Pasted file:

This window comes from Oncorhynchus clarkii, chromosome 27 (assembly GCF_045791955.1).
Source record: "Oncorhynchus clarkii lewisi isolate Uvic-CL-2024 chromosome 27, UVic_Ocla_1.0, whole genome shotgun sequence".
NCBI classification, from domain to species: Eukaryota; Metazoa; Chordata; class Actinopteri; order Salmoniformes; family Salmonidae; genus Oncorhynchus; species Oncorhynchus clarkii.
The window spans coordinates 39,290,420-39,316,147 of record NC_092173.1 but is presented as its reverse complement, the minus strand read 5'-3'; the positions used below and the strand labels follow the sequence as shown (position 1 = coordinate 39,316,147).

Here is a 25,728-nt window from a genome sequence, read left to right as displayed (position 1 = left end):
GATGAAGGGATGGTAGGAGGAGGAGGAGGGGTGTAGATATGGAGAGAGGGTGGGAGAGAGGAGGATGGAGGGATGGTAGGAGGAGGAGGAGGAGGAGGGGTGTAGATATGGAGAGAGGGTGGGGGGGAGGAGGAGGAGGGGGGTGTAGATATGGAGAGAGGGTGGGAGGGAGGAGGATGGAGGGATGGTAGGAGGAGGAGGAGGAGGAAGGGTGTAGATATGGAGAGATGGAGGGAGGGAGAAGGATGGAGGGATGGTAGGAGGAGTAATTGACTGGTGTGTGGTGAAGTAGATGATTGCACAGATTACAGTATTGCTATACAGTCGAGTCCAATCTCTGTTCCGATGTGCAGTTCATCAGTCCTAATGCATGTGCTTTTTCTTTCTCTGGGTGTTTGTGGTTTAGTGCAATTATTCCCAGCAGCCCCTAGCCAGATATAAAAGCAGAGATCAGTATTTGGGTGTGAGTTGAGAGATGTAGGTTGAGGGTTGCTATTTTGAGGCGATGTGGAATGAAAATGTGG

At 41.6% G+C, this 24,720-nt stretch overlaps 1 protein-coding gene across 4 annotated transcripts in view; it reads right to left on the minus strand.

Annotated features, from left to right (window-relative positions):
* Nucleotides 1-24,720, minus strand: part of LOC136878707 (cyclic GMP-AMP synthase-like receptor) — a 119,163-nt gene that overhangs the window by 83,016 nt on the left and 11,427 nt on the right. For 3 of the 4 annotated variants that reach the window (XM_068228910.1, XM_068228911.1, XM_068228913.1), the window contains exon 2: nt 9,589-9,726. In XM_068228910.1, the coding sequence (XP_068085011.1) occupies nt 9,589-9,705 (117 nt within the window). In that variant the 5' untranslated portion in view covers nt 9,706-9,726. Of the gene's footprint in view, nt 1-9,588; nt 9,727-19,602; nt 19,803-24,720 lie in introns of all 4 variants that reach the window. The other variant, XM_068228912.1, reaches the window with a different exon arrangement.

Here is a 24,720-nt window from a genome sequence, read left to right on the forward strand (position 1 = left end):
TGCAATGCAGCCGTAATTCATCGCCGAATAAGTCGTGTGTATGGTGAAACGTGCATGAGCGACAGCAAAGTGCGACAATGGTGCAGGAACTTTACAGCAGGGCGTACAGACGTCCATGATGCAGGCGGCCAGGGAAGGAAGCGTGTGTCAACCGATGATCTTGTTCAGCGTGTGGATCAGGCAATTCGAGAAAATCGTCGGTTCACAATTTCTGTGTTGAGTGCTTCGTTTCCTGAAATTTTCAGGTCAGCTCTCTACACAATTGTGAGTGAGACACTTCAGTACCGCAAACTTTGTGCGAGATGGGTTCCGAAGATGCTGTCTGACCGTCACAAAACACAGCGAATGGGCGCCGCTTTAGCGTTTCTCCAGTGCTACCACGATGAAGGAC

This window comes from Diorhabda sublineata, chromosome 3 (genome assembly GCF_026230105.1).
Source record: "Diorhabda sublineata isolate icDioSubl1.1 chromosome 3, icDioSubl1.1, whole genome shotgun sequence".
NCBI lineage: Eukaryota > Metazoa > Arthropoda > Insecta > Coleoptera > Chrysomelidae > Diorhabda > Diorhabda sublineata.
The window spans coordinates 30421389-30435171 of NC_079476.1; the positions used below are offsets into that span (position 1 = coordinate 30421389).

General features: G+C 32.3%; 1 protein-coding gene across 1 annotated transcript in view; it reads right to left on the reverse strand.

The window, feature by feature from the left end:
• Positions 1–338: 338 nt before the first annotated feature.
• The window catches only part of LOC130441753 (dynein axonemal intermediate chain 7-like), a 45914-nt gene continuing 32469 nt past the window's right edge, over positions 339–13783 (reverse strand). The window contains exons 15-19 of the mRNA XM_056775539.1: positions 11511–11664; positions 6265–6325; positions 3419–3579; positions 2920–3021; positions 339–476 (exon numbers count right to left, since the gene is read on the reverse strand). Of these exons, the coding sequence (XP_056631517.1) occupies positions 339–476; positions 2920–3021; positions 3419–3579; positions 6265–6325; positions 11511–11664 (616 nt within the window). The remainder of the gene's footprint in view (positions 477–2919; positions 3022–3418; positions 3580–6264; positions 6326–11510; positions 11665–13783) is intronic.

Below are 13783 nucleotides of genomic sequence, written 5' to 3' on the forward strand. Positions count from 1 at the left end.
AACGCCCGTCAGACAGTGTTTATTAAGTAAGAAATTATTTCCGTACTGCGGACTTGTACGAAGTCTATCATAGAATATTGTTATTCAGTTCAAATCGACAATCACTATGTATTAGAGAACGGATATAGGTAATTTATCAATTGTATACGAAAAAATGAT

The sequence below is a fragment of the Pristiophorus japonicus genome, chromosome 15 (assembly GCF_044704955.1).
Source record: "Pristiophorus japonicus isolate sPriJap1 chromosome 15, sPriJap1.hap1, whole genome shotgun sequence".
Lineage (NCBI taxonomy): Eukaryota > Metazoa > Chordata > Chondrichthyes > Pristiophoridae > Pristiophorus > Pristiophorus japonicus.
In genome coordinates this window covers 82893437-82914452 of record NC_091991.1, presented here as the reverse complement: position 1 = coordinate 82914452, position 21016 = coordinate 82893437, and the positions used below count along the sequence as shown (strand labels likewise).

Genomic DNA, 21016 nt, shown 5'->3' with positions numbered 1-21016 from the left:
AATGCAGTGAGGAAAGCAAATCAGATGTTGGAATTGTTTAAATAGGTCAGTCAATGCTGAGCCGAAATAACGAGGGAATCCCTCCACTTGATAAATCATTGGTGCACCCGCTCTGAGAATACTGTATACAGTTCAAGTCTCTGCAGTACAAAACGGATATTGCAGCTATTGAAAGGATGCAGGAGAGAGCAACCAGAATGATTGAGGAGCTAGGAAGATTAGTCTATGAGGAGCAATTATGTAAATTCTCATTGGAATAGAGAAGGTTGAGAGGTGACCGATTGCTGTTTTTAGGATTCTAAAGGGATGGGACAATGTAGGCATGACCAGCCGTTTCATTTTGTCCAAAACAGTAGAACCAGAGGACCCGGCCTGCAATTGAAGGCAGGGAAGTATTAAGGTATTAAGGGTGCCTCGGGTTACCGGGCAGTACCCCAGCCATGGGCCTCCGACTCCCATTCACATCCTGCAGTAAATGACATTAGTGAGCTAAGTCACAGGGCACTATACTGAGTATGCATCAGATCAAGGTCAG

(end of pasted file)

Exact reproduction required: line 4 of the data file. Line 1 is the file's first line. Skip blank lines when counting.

The window spans coordinates 39,290,420-39,316,147 of record NC_092173.1 but is presented as its reverse complement, the minus strand read 5'-3'; the positions used below and the strand labels follow the sequence as shown (position 1 = coordinate 39,316,147).